Reimer: Since Colts started Deflategate, they've been hampered with nothing but embarrassment and misery

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Photo credit Brian Spurlock-USA TODAY Sports

The Colts were on the rapid ascendance when they first selected Andrew Luck with the No. 1 overall pick in the 2012 NFL Draft. They made the playoffs for three straight years, advancing further each time. In 2014, the Patriots routed them in the Divisional Round, but the two clubs met up for a rematch in the AFC championship the following year. 

Then the Colts reported the Patriots for playing with deflated footballs, and they’ve been cursed ever since. Over the ensuing three seasons, Indianapolis went 16-28, with Andrew Luck missing all of 2017. The Colts have replaced their head coach and general manager in that time span as well.

As WEEI’s Ryan Hannable notes, it’s absurd to pump up the Patriots-Colts rivalry in anticipation of their primetime clash on Thursday Night Football. New England has won the last seven meetings between these two teams, outscoring Indy 285-149. The greatest embarrassment for the Colts came in October 2015, when they attempted the worst fake punt ever in a sorry attempt to catch the Patriots off-guard.

The Colts tried a unique formation on 4th down.It didn't work. #NEvsIND

— NFL (@NFL) October 19, 2015

Chuck Pagano was the mastermind behind that atrocity, which amazingly didn’t cost him his job on the spot. Somehow, Pagano survived for two additional seasons, feuding with former general manager Ryan Grigson and presiding over a tragic operation. The Pagano and Grigson relationship became so untenable, owner Jim Irsay reportedly brought in a psychologist to smooth things over. It did not work.

Grigson’s complete mismanagement of the NFL Draft doomed the Colts more than any Patriots schadenfreude. He made several baffling decisions, such as the selection of wideout Philip Dorsett in the first round in 2015, even though the Colts didn’t need another receiver. The offensive line and defense were neglected to calamitous effect, creating a situation where Luck was the second most-sacked quarterback in football in 2016 and the defense was bottom-10 in yards allowed. Indy finished 8-8 for the second straight season.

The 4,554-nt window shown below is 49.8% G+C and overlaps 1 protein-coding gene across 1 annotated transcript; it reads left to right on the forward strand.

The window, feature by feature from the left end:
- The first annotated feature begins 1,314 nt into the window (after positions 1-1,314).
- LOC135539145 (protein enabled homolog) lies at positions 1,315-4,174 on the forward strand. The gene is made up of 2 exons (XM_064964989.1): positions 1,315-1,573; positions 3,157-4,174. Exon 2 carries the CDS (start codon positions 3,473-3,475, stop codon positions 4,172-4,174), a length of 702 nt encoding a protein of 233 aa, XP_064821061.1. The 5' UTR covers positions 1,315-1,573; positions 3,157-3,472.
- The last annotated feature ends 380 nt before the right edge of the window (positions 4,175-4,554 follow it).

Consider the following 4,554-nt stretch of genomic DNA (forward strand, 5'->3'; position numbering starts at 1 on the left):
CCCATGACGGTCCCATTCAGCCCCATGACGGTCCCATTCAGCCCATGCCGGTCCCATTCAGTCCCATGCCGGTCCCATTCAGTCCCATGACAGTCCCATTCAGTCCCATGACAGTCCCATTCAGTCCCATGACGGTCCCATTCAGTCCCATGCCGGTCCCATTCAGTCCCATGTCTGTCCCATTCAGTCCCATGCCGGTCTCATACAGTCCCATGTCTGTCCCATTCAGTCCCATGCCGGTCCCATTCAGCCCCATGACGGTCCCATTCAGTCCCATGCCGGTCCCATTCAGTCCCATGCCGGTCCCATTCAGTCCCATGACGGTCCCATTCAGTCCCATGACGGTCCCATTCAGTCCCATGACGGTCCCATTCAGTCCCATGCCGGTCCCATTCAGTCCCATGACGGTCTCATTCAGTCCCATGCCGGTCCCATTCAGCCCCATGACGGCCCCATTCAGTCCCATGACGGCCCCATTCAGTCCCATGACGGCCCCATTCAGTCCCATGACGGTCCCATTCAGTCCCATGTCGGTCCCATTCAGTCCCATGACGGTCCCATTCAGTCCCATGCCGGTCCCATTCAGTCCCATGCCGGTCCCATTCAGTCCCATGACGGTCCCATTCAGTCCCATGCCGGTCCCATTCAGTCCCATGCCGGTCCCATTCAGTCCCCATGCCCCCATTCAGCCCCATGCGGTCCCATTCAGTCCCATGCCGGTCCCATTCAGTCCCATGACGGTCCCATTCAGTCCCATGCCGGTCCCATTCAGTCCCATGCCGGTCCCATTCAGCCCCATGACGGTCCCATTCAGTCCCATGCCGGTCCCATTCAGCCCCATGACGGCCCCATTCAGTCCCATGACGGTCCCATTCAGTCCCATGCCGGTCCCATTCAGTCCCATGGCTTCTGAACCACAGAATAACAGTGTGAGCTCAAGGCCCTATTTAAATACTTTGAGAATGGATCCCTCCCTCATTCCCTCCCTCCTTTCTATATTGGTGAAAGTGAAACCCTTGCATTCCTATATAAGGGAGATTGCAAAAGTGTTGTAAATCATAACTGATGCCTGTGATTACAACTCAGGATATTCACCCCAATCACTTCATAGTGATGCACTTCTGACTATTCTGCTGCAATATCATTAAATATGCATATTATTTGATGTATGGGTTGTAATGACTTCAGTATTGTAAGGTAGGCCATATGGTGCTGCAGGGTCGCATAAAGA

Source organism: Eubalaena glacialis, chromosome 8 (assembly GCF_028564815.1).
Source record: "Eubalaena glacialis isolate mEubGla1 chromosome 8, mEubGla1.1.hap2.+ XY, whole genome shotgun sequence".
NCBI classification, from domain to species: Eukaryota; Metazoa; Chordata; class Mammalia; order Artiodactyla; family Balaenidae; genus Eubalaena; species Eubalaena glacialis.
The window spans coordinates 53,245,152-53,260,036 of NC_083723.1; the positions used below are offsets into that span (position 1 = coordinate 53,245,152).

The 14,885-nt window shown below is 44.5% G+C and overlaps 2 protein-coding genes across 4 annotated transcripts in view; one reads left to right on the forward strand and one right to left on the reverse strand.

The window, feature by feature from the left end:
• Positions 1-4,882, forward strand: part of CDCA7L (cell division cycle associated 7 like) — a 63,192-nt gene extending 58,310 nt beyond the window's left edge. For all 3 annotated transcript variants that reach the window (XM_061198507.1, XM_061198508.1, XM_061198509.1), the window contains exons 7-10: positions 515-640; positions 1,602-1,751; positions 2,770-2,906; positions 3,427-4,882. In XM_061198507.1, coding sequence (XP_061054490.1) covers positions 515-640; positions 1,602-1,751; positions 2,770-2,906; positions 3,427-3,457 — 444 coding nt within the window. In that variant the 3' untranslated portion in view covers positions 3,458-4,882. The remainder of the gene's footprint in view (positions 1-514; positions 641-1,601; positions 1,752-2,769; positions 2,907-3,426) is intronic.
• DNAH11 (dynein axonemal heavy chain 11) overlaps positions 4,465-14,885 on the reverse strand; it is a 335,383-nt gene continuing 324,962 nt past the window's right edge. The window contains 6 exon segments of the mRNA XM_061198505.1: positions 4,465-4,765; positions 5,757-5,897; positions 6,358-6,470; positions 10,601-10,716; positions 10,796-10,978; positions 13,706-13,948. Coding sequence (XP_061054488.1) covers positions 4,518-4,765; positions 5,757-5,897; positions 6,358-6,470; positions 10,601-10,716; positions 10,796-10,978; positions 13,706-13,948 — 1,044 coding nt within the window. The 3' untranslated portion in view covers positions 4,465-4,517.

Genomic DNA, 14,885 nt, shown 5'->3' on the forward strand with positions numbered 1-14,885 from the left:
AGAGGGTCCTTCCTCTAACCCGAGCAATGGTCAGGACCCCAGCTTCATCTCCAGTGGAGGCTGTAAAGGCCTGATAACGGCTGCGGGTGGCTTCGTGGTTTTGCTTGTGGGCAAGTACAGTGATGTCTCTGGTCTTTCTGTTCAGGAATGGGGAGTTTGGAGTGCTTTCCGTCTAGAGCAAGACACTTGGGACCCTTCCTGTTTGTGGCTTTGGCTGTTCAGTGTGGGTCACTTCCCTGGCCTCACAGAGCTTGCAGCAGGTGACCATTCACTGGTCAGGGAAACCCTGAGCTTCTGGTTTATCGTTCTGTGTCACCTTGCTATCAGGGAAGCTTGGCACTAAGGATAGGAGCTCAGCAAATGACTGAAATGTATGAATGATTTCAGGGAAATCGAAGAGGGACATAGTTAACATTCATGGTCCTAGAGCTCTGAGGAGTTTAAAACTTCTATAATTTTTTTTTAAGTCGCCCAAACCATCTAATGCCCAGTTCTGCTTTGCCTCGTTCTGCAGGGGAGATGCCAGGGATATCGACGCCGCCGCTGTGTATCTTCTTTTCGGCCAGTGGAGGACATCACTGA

The 2017 campaign was disastrous, as Luck missed the entire year with a shoulder injury. The Colts went 4-12 behind old friend Jacoby Brissett –– who was acquired for Dorsett –– and canned Pagano. As we know, they wanted Josh McDaniels to succeed Pagano, but he bailed, prompting new GM Chris Ballard to declare the teams’ rivalry was “back on” at a sad attempt of macho bravado. 

Ex-Eagles offensive coordinator Frank Reich was promptly brought aboard, and showed why he was the second choice with an atrocious play call Sunday that handed Houston the game. With a 4th-and-4 at their own 43-yard line with 27 seconds left in overtime, the Colts inexplicably decided to go for it, rather than punt and secure the tie. Luck’s pass fell incomplete, setting up the Texans in prime field goal position. They gained 24 yards on first down that produced the easy 37-yard game-winner. 

There is some positive news for the Colts heading into Thursday. While they’re just 1-3, Luck has thrown for 1,126 yards, nine touchdowns, and three interceptions. He only has four completions of 25-plus yards, but that might be more reflective on Reich’s west coast offense than anything else. 

Or, it could have to do with the Colts’ utter lack of receivers. Outside of T.Y. Hilton, who isn’t expected to play Thursday due to injury, their other wideouts have just 55 catches between them this season. Luck’s most dependable target Thursday might be rookie running back Nyheim Hines, who’s fresh off a two-touchdown performance Sunday in Indy’s heartbreaking loss to the lowly Texans.

Ever since Deflategate, the Patriots have gone to three Super Bowls and won two of them. The Colts have done nothing except go backwards. Thursday’s matchup is a reminder of how differently things have gone for the previous rivals.